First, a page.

Sens. Frank Church (D-Idaho) and Charles Mathias (R-Md.) were especially interested in getting the act passed as soon as possible. Their bipartisan efforts stand in sharp contrast to today’s hyperpartisan political climate over the border wall fight.

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As co-chairs of the Special Committee on the Termination of National Emergencies, Church and Mathias led a bipartisan effort to study the history of national emergencies. They reported grave concerns about the powers granted to the executive before then. Their objection to granting “absolute” power was founded on legitimate principles of limiting executive powers and, at the very least, giving Congress oversight authority when the president invoked the powers.

It’s clear from the congressional record that Church and Mathias were acutely aware of and sought to prohibit a future president from taking advantage of the emergency powers for partisan and policy purposes. They worked for several years to persuade colleagues to insert provisions into the bill to ensure that Congress would exercise continuing oversight of any future emergencies. Although congressional testimony and legislative history is not binding law, they serve as a useful window to peer into statements made long ago by those who once debated the very law that has generated so much controversy among members from Congress — and the public — today.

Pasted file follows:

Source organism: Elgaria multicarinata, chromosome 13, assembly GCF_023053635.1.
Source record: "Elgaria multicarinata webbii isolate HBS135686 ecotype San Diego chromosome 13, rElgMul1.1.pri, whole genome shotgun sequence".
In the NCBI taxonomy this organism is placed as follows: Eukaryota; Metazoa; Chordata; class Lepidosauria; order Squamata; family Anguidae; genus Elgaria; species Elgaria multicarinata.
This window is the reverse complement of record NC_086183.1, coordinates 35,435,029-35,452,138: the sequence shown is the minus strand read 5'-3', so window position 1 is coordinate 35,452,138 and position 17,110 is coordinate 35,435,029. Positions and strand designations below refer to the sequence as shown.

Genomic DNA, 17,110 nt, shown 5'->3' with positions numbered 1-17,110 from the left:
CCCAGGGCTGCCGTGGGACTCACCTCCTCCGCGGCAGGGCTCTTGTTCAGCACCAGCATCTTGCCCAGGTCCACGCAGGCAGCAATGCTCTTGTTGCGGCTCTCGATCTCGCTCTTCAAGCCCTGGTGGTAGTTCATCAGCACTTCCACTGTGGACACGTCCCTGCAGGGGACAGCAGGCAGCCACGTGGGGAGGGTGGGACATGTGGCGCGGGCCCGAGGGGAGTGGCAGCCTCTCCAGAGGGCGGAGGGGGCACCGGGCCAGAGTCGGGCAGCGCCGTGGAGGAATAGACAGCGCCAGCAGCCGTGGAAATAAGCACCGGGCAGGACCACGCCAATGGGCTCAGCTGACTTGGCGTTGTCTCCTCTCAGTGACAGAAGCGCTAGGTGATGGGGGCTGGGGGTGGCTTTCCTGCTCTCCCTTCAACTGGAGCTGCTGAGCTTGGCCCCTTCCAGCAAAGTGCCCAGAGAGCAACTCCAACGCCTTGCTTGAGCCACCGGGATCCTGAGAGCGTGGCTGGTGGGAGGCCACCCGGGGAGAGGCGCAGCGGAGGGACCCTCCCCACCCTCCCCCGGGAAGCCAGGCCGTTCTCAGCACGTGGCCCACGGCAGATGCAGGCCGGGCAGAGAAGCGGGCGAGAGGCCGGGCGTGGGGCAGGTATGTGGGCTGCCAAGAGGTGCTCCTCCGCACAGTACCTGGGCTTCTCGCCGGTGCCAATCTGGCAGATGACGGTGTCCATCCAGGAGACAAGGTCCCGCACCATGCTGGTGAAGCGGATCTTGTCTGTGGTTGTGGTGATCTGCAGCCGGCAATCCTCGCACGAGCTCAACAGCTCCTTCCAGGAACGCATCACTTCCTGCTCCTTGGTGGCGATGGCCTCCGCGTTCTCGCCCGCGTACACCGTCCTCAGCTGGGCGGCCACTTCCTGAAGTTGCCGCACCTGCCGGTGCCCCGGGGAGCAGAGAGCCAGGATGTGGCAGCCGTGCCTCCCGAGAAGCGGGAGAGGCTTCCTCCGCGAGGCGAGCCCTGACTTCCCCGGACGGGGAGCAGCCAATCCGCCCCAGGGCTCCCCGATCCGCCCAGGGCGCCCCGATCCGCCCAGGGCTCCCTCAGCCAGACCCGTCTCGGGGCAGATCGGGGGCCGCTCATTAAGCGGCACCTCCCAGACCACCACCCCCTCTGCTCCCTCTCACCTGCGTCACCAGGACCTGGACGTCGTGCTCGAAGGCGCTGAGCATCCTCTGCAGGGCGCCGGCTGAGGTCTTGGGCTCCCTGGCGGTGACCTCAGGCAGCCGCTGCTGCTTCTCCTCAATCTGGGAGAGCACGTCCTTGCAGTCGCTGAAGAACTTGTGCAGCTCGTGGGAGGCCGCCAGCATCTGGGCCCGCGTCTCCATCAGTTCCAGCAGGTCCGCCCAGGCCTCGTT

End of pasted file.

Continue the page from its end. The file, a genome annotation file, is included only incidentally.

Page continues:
Perhaps most enlightening is Church’s testimony during a hearing before the Committee on Government Operations on Feb. 25, 1976. There, he explained that the president “should not be allowed to invoke emergency authorities or in any way utilize the provision of [the National Emergencies Act] for frivolous or partisan matters, nor for that matter in cases where important but not ‘essential’ problems are at stake.